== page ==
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1.13 Digging Deeper (500-535)

Volume 1: The 613 Laws of Maimonides—Chapter 13

Digging Deeper

Time and again in the Tanach we read that Yahweh wasn’t really interested in the Israelites’ sacrifices and offerings, not for their own sake, anyway. (For example, see Hosea 6:6, Micah 6:6-8, or Amos 5:21-24.) Without the proper heart attitude toward Him, the mechanical keeping of the Law was pointless, and He told them so. So why did He instruct them to do all these things in the first place? The author of the Book of Hebrews explains: “The old system in the law of Moses was only a shadow of the things to come, not the reality of the good things Christ has done for us.” Just as a schoolchild must learn his A-B-Cs and numbers before written paragraphs and algebraic equations can make any sense to him, the Law was given to teach us about the components of God’s love—learned by rote at first (the “shadow”), and only later graduating to meaningful understanding (the “reality”). “The sacrifices under the old system were repeated again and again, year after year, but they were never able to provide perfect cleansing for those who came to worship. If they could have provided perfect cleansing, the sacrifices would have stopped, for the worshipers would have been purified once for all time, and their feelings of guilt would have disappeared. But just the opposite happened….” Though the sacrifices were insufficient in themselves, those who trustingly offered them out of obedience to God’s Word were cleansed through their faith in what the sacrifices meant—even if they didn’t comprehend what that was or what form it would take.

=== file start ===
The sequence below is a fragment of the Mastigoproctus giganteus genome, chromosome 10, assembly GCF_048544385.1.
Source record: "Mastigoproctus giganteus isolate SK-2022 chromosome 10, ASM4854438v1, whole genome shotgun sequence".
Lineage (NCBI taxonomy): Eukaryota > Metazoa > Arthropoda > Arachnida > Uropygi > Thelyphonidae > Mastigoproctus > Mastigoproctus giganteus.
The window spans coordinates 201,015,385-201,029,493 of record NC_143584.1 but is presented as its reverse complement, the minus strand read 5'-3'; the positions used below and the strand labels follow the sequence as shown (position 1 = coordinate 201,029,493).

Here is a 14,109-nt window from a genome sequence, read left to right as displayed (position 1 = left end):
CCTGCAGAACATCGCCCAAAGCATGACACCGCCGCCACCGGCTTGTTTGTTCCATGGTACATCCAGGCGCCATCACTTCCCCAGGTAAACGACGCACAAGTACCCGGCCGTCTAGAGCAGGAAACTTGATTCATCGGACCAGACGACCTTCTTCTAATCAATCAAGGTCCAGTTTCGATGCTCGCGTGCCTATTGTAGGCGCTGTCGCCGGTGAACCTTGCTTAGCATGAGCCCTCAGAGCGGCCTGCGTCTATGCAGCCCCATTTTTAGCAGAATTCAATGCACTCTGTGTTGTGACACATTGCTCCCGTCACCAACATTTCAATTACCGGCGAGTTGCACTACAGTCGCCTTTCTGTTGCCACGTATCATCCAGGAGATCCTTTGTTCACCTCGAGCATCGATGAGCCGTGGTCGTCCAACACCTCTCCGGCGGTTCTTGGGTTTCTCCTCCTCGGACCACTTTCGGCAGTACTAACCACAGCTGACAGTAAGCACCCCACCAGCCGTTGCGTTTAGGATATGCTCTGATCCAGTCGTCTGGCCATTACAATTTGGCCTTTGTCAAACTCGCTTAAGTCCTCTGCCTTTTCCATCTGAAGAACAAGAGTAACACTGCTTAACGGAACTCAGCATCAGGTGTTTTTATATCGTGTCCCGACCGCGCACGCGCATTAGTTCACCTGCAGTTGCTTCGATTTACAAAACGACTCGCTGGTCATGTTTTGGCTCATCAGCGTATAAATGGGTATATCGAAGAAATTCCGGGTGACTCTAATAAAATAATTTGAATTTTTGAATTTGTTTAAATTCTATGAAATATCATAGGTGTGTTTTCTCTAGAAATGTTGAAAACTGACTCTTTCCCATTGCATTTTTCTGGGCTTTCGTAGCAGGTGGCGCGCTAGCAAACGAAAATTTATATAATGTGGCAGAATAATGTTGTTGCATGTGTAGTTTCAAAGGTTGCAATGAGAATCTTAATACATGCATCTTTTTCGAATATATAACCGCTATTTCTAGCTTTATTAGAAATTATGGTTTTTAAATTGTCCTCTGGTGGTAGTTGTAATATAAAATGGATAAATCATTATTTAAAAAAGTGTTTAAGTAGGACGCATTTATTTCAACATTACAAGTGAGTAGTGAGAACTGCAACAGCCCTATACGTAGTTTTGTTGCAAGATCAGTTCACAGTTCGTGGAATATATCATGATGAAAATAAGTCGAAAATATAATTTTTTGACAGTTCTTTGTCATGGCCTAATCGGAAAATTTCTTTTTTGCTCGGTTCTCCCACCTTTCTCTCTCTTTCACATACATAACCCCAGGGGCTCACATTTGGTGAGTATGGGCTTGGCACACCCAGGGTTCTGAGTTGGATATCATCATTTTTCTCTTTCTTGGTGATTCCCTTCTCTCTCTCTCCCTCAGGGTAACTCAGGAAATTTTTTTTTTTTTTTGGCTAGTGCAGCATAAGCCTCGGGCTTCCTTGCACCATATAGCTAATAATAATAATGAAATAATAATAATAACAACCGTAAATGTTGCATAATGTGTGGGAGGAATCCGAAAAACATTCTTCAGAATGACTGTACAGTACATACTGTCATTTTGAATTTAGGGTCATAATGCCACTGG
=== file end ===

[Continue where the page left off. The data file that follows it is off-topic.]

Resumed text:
However, the repetitive nature of the sacrificial system was an obvious clue that they were prophetic of something greater, a rehearsal of something perfect. “Those yearly sacrifices reminded them of their sins year after year. For it is not possible for the blood of bulls and goats to take away sins. That is why Christ, when he came into the world, said, ‘You did not want animal sacrifices and grain offerings. But you have given me a body so that I may obey you. No, you were not pleased with animals burned on the altar or with other offerings for sin. Then I said, “Look, I have come to do your will, O God—just as it is written about me in the Scriptures….”’” Christ said this when He came into the world? Actually, this is a quote from David, from Psalm 40. The writer to the Hebrews is actually saying something quite profound: Christ, through the Holy Spirit, spoke through His prophets (in this case, David) as though He were already here among us. The Messiah, in other words, manifested Himself long before he was “born” in a stable in Bethlehem.